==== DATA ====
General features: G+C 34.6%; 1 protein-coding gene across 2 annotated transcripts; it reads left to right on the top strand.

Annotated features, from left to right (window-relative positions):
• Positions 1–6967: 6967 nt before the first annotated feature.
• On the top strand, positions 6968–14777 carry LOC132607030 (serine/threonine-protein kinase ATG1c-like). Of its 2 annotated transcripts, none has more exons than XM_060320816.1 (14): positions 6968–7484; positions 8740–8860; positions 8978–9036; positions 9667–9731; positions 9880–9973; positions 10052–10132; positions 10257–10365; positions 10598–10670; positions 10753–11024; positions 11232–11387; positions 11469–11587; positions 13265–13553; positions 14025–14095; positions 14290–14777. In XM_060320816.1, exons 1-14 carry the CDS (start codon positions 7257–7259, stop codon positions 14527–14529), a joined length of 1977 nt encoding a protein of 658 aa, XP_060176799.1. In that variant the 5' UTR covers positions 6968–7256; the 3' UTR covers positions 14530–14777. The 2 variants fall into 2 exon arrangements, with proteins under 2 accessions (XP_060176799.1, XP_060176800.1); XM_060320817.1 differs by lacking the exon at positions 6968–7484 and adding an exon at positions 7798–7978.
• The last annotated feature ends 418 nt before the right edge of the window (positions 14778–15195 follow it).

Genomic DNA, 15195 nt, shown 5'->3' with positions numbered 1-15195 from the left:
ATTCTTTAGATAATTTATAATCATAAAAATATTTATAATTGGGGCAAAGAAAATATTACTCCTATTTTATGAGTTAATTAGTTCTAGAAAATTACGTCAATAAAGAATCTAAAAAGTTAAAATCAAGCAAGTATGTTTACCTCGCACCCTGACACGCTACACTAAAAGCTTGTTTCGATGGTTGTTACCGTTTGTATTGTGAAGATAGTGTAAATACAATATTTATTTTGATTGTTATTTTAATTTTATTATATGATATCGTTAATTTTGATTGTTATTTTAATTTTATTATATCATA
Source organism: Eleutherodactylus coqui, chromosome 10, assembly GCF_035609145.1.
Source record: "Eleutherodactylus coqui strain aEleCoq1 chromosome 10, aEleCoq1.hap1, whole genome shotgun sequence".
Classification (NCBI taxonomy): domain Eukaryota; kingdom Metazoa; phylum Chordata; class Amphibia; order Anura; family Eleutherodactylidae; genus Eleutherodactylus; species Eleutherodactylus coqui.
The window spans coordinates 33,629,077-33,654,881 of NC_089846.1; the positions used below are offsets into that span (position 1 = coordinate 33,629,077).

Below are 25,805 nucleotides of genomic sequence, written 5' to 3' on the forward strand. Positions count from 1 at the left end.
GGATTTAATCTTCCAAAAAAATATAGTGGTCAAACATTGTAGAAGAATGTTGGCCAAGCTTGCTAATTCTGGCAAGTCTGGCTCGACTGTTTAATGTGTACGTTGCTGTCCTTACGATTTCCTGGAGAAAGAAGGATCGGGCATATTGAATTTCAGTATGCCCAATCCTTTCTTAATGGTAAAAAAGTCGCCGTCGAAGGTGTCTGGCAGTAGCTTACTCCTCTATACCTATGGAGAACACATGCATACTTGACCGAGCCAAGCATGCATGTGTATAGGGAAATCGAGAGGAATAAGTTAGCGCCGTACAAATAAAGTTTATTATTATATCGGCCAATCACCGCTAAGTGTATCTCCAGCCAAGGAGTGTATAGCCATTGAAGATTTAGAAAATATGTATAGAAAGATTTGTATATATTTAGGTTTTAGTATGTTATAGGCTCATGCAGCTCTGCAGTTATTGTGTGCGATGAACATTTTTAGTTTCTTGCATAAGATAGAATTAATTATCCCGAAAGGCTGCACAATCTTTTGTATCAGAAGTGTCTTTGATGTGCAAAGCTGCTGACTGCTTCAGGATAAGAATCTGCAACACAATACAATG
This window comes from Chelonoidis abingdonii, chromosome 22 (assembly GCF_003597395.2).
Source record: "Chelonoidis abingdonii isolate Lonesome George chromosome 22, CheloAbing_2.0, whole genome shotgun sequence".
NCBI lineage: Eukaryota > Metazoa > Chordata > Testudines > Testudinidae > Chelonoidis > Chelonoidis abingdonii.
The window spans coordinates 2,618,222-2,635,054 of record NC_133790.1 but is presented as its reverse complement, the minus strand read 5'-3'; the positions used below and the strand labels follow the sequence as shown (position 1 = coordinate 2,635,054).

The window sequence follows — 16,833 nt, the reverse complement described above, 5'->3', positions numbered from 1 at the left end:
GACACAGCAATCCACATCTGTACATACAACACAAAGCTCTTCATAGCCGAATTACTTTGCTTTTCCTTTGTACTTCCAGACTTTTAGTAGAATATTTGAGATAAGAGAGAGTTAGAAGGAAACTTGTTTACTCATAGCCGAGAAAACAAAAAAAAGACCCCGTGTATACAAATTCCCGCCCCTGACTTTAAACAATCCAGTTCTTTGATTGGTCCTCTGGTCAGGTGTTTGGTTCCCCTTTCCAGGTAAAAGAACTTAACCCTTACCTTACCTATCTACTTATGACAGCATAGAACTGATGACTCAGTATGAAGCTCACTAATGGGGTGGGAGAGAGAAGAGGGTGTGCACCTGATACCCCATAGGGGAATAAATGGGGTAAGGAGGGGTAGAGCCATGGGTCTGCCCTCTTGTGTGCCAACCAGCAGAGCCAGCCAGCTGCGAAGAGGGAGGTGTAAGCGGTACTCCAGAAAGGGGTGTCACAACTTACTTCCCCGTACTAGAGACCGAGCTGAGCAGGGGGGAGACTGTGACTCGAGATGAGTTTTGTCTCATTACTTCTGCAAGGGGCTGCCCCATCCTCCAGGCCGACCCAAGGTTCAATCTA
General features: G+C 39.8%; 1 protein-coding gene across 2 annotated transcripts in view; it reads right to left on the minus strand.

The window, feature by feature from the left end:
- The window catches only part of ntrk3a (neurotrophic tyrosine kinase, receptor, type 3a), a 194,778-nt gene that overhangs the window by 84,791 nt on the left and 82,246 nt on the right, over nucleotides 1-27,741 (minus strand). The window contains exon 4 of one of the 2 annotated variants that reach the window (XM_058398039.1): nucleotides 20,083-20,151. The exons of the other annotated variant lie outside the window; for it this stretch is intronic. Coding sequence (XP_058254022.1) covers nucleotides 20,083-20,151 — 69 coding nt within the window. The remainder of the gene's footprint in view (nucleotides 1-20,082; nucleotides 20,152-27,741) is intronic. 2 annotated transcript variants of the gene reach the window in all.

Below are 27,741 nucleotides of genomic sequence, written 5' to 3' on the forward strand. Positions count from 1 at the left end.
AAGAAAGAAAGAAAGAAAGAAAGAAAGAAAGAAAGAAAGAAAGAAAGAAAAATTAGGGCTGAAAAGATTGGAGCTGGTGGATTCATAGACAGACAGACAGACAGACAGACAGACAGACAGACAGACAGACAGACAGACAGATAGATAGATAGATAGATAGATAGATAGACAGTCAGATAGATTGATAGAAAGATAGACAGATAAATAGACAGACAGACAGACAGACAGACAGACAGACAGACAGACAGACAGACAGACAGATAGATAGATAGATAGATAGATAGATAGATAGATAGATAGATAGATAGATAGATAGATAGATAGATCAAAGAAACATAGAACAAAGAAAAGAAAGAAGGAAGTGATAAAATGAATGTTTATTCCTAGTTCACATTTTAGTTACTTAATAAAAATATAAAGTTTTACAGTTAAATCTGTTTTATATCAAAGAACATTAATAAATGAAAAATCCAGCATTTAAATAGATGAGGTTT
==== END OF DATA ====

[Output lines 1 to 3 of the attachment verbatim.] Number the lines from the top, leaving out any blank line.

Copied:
General features: G+C 34.6%; 1 protein-coding gene across 2 annotated transcripts; it reads left to right on the top strand.

Annotated features, from left to right (window-relative positions):
• Positions 1–6967: 6967 nt before the first annotated feature.